7 healthy holiday tips for seniors

7 healthy holiday tips for seniors

December 16, 2021

The holidays are here, and with them come opportunities for festivities and celebrations. They can also be a time of undue stress and expanding waistlines. As you begin making plans for the season, it’s important to also make a few key decisions about how to best maintain your health through it all. Here are seven tips to help you avoid the holiday blues and remain at your best.

1. Make healthy food choices
If there’s one thing you can count on for the holidays, it’s delicious food. From salty to sweet crispy to buttery, baked to sautéed—you’re sure to find a little (or a lot) of everything. As you indulge in some tasty treats this holiday season, do your best to make healthy food choices or follow any dietary restrictions you may have in place. And be sure to give a little attention to a fresh-cut vegetable or piece of fruit every now and then.

2. Keep moving and exercising
Whether you find yourself crashing on the couch after a delicious meal, watching a televised sporting event with friends, or enjoying some downtime with neighbors and family, it’s easy for the “sitting minutes” to add up during the holidays. It’s equally easy for the holiday calories to be readily available. That’s why it’s as important as ever to regularly get up and move. Try and schedule at least 30 minutes of physical activity every day. This could include daily walks, making use of some resistance bands, or maintaining your regular workout routine—if possible.

3. Stay involved
For many, the holidays are a time of joy and celebration with family, friends, and loved ones. For others, they can be a time of loneliness—whether because of location limitations or other circumstances. While it may not be possible to find a solution for every situation, one thing can play a major role in you or a loved one’s overall health: involvement. In many cases, this may mean stepping outside your comfort zone or your own traditions. Consider these ideas to reach out and share with others:

  • Lend your time to serve at a local food bank or soup kitchen
  • Visit widows/widowers or others who may be alone during the holidays
  • Get to know your neighbors by inviting them over for an evening of entertainment
  • Play the “compliment challenge” by complimenting three new people every day
  • Give someone a hug every day
  • Participate in a religious or community organized gathering
  • 4. Check in with yourself
    When the hustle and bustle of the season is at its peak, it’s common (and normal) for many to feel their days aren’t very merry or bright. If you’re one of millions trying to cope with anxiety and depression or living with grief and loss, rest assured there are several things you can do to help manage those feelings and add a bit of color to your holiday blues. For starters, try creating a gratitude journal or gratitude list. Not only will this help you focus on the things that really matter, but it will also provide an opportunity to reflect on your own cherished Christmas memories. You might also consider taking moments throughout your day to meditate. Meditation has a way of helping clear the mind, relax, and regain control of thoughts and situations.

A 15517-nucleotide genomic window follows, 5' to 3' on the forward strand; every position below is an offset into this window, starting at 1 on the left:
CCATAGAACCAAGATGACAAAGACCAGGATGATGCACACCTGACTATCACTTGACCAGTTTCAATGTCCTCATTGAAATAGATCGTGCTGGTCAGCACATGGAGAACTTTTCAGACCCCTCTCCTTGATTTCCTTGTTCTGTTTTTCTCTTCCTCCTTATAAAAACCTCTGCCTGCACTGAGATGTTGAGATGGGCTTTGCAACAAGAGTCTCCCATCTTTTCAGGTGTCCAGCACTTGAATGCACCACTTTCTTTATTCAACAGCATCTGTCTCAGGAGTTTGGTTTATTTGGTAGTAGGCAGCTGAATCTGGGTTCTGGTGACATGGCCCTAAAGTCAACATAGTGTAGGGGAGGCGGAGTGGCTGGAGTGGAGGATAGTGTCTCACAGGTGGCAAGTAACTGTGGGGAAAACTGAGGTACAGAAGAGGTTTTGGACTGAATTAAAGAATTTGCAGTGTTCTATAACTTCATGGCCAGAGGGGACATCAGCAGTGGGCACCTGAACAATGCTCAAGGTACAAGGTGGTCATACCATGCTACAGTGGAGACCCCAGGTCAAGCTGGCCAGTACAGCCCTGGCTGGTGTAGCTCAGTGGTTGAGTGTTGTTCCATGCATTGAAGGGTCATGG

5. Avoid excess
    The holiday season isn’t just renowned for its delicious treats and countless sweets. It’s also known for packing on the unwanted pounds. Alcohol can also be a major culprit. This holiday season, practice moderation in everything you consume, being especially mindful of how it might affect your mind and body. And if you choose to enjoy a drink, salty snack, or sugary treat or two, make sure to drink plenty of water to avoid dehydration and keep things balanced.

    6. Shake up traditions
    The holidays are usually packed with a schedule of events that range from cooking meals to planning parties. Traditionally, the older relatives often play host to many of these activities. To help lighten the load and manage the stress that can accompany such endeavors, consider passing the torch to your adult children. Not only will this give you a chance to sit back and relax without all the headache of organizing, but it will also ensure certain time-honored traditions are kept intact by the younger generation of family members.

    7. Avoid falls
    With many people heading out and about during the holidays, the chances of an accident increase for seniors who are at a higher risk of falling. Add in snowy, icy, or inclement weather conditions, and a slip can seem downright inevitable. Regardless of where your holiday plans take you, make sure you are prepared with doctor-recommended mobility aids. And don’t be afraid to ask for a helpful hand when getting in and out of vehicles or walking up and down snowy steps and walkways.

    8. Stick to a sleep schedule
    The holidays are a great time to catch up with family and loved ones. As such, it can be fun to stay up late chatting, watching movies, or simply making the most of time together. As a result, it can be easy to get out of your regular sleep schedule. When this happens, there’s a risk of sleep deprivation setting in—which can affect your overall mood and health by impairing cognitive function or causing dehydration, high blood pressure, and insulin resistance. Where possible, try to stick to your bed and wake times, aiming for 7-9 hours of quality sleep each night.

    Remember, managing your mental health and self-care are as important as managing your diet, sleep, and exercise—especially during the holidays. And don’t be afraid to talk to your doctor if feelings of sadness and depression persist, or if you need extra help.

    You Might Also Like